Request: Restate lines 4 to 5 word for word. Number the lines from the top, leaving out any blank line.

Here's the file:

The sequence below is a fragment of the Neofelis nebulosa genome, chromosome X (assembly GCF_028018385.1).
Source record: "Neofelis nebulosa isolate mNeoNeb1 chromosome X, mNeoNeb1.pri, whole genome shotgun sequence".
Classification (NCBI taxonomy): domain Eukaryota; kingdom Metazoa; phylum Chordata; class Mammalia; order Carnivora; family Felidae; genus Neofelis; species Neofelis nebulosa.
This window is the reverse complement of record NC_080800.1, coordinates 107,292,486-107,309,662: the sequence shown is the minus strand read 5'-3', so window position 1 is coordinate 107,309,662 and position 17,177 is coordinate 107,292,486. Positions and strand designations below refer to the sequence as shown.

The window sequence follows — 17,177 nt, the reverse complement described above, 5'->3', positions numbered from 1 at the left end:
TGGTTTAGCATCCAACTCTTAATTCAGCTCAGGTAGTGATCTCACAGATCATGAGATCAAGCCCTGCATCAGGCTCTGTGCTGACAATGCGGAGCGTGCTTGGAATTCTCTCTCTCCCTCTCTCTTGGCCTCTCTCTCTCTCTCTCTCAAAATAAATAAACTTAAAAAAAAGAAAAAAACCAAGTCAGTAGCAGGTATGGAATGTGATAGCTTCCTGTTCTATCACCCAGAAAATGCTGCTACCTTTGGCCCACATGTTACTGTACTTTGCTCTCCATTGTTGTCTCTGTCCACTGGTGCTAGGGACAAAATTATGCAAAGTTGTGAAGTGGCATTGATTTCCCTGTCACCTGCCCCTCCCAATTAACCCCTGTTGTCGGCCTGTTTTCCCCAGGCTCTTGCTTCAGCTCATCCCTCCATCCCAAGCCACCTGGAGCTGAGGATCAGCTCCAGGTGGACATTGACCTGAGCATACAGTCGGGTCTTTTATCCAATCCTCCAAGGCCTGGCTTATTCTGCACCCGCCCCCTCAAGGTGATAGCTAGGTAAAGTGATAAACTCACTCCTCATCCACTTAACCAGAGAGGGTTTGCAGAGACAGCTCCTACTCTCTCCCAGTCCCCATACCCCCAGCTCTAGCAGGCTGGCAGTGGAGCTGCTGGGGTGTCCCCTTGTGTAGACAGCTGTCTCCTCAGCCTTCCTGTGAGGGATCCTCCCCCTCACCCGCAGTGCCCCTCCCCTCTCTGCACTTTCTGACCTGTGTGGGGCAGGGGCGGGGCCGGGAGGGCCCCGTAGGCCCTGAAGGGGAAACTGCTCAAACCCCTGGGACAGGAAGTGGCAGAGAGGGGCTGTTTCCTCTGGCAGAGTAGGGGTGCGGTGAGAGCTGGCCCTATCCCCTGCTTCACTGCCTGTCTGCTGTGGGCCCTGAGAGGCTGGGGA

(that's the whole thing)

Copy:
This window is the reverse complement of record NC_080800.1, coordinates 107,292,486-107,309,662: the sequence shown is the minus strand read 5'-3', so window position 1 is coordinate 107,309,662 and position 17,177 is coordinate 107,292,486. Positions and strand designations below refer to the sequence as shown.

The window sequence follows — 17,177 nt, the reverse complement described above, 5'->3', positions numbered from 1 at the left end: